Farmland south of the Sutter Buttes. Photo by queerbychoice. Farming in the Yuba-Sutter area began with John Sutter's Hock Farm in 1841 and hasn't stopped since. To this day, it remains one of the leading industries in Sutter County and in the portion of Yuba County that is in the Sacramento Valley. Farm products invented in the Yuba-Sutter area include Proper Wheat (developed by Edward Proper in 1868), Thompson's Seedless Grape (developed by William Thompson and first propagated slightly west of Sutter in 1872), Phillips Canning Cling Peach (developed by A. F. Abbott and Joseph Phillips in the 1880s), and the Rio Oso Gem peach (developed by William F. Yerkes in the 1920s).

Sutter County

Tomato plants bloom in a Marysville garden. Sutter County ranks seventh among all the nation's counties in commercial production of tomatoes. Photo by queerbychoice. Approximately 88% of the land in Sutter County is used for farming or grazing. As of 1997, there were 269 domestic hogs, 684 domestic birds, 12,660 domestic cattle, and 15,407 domestic sheep in Sutter County. As of the same year, Sutter County ranked first among all the nation's counties in production of plums, second in peaches, third in rice, and seventh in tomatoes. According to the 2010 Sutter County Crop Report, the top six leading crops in Sutter County are rice, walnuts, plums/prunes, peaches, tomatoes, and almonds, in that order. Wheat, beans, alfalfa, melons, and hay are also commonly grown here.

Farming is an especially dominant industry in the areas of Robbins, Kirkville, Cranmore, and Meridian in western Sutter County, where fully 50% of employed males work in agriculture, as do 18% of employed females, according to a July 2007 estimate. In Live Oak in northern Sutter County, 32% of employed males and 10% of employed females work in agriculture. Many Migrant Farm Workers live in these areas seasonally.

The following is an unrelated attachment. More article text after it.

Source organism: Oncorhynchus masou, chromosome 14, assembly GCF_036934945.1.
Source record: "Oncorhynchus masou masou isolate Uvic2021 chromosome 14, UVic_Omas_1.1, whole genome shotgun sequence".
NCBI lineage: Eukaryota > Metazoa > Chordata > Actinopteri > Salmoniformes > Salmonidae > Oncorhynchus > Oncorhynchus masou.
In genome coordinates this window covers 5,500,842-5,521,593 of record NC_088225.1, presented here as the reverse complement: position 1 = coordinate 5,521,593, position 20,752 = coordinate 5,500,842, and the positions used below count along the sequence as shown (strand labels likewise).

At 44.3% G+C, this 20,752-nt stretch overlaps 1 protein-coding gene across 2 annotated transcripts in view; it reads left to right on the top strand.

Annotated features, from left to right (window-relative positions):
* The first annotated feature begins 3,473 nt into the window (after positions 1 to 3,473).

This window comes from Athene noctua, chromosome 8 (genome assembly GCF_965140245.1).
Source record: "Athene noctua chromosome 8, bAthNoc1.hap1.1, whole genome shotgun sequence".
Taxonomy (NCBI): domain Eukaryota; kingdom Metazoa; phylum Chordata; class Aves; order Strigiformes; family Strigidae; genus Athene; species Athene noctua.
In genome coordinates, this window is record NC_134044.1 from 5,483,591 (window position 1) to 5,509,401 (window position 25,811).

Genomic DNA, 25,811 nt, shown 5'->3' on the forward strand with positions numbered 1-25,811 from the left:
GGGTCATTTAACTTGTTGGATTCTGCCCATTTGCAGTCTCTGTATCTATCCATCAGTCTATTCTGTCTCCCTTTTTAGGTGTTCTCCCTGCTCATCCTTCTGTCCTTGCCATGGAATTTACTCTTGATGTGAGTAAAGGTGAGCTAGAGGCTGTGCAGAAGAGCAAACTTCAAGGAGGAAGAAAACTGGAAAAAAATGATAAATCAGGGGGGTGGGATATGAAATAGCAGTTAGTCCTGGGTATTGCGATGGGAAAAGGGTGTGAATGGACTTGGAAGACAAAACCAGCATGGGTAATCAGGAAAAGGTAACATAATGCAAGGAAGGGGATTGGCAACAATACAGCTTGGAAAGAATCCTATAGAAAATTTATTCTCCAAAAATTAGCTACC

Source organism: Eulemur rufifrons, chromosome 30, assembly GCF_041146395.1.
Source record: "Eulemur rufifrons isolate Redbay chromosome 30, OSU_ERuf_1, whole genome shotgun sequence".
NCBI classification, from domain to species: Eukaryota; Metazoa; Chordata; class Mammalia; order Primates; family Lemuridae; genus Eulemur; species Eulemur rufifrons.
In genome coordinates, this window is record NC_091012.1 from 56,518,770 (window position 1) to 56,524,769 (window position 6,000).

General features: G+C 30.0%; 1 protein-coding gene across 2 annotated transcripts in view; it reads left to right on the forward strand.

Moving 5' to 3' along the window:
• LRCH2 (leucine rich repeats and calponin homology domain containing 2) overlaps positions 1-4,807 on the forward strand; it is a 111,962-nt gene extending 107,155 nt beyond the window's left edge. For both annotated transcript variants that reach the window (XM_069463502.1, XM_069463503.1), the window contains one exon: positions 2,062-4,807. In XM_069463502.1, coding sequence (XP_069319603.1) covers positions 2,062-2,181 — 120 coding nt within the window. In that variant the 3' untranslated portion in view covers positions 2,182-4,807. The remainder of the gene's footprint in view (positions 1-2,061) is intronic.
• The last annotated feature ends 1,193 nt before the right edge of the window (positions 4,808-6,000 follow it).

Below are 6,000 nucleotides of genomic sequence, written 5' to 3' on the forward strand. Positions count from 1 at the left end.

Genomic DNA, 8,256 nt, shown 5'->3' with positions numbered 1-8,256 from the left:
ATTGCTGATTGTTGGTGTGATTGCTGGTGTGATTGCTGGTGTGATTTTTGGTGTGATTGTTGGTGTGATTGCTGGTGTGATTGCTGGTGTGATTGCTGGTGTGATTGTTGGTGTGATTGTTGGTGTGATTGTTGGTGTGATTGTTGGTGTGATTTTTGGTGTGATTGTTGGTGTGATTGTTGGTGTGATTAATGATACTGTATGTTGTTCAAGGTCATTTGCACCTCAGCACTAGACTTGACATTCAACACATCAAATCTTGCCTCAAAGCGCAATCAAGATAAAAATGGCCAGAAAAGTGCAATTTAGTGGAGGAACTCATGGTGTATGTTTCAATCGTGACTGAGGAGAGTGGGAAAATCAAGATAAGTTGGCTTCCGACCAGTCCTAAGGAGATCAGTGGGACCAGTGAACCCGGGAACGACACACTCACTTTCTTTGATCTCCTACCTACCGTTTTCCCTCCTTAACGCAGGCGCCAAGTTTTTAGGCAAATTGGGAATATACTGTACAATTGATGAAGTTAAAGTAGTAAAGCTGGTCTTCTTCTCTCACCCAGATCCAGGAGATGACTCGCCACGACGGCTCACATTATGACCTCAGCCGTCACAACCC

An almond tree blooms at the foot of a Marysville levee. Almonds are the sixth leading crop in Sutter County. Photo by queerbychoice. Sheep graze in an orchard at the northern edge of Marysville. Photo by queerbychoice.

Yuba County

A flooded rice field directly north of St. Joseph Catholic Cemetery in Marysville. Rice is the leading crop in Yuba County. Photo by queerbychoice. As of 1997, Yuba County ranked sixth among all the nation's counties in production of peaches and sixth in production of plums and prunes. According to the 2010 Yuba County Crop Report, the top six agricultural commodities in Yuba County are rice, walnuts, plums/prunes, peaches, milk, and cattle, in that order. Kiwifruits, timber, almonds, hay, grapes, and alfalfa are also commonly grown here.

In Yuba County, the leading industry is the construction industry, but farming is a close second. As of a July 2007 estimate, 14% of employed males in Linda, 11% of employed males in Olivehurst, and 10% of employed males in Wheatland and Beale Air Force Base work in agriculture.

A steer grazes in the Donovan Hill Unit of Daugherty Hill State Wildlife Area. Photo by queerbychoice.




April to September: Yuba City Certified Farmers' Market

May to August: Friday Night Market

June to September: Brownsville Farmers' Market

May: Marysville Stampede and Flying U Rodeo

July: Marysville Peach Fest

October: Harvest Hoedown